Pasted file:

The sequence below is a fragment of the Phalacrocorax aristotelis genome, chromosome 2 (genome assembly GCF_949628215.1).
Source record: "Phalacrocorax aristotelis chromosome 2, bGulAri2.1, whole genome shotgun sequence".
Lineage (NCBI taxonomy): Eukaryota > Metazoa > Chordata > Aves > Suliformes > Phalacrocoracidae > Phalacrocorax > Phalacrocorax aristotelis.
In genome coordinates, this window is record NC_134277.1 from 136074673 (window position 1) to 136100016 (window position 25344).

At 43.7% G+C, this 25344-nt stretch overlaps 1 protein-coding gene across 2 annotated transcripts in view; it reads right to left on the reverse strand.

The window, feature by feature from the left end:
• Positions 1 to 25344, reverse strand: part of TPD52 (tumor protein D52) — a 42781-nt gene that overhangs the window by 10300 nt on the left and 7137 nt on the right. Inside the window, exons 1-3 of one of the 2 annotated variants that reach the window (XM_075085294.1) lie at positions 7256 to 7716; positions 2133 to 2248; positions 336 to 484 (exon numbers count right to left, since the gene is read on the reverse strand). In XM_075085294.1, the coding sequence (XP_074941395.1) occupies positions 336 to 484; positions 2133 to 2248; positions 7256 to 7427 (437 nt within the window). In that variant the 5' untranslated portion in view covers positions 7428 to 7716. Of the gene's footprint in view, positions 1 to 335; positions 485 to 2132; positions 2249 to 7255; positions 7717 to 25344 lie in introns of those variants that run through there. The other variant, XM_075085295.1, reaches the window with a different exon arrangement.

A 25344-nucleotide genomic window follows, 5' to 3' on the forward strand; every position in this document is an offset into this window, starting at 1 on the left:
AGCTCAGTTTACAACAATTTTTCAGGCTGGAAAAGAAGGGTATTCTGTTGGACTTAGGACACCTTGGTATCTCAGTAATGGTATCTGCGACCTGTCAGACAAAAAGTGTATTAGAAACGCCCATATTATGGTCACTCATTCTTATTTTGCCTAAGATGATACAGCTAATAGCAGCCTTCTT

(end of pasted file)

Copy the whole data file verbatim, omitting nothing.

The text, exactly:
The sequence below is a fragment of the Phalacrocorax aristotelis genome, chromosome 2 (genome assembly GCF_949628215.1).
Source record: "Phalacrocorax aristotelis chromosome 2, bGulAri2.1, whole genome shotgun sequence".
Lineage (NCBI taxonomy): Eukaryota > Metazoa > Chordata > Aves > Suliformes > Phalacrocoracidae > Phalacrocorax > Phalacrocorax aristotelis.
In genome coordinates, this window is record NC_134277.1 from 136074673 (window position 1) to 136100016 (window position 25344).

At 43.7% G+C, this 25344-nt stretch overlaps 1 protein-coding gene across 2 annotated transcripts in view; it reads right to left on the reverse strand.

The window, feature by feature from the left end:
• Positions 1 to 25344, reverse strand: part of TPD52 (tumor protein D52) — a 42781-nt gene that overhangs the window by 10300 nt on the left and 7137 nt on the right. Inside the window, exons 1-3 of one of the 2 annotated variants that reach the window (XM_075085294.1) lie at positions 7256 to 7716; positions 2133 to 2248; positions 336 to 484 (exon numbers count right to left, since the gene is read on the reverse strand). In XM_075085294.1, the coding sequence (XP_074941395.1) occupies positions 336 to 484; positions 2133 to 2248; positions 7256 to 7427 (437 nt within the window). In that variant the 5' untranslated portion in view covers positions 7428 to 7716. Of the gene's footprint in view, positions 1 to 335; positions 485 to 2132; positions 2249 to 7255; positions 7717 to 25344 lie in introns of those variants that run through there. The other variant, XM_075085295.1, reaches the window with a different exon arrangement.

A 25344-nucleotide genomic window follows, 5' to 3' on the forward strand; every position in this document is an offset into this window, starting at 1 on the left:
AGCTCAGTTTACAACAATTTTTCAGGCTGGAAAAGAAGGGTATTCTGTTGGACTTAGGACACCTTGGTATCTCAGTAATGGTATCTGCGACCTGTCAGACAAAAAGTGTATTAGAAACGCCCATATTATGGTCACTCATTCTTATTTTGCCTAAGATGATACAGCTAATAGCAGCCTTCTT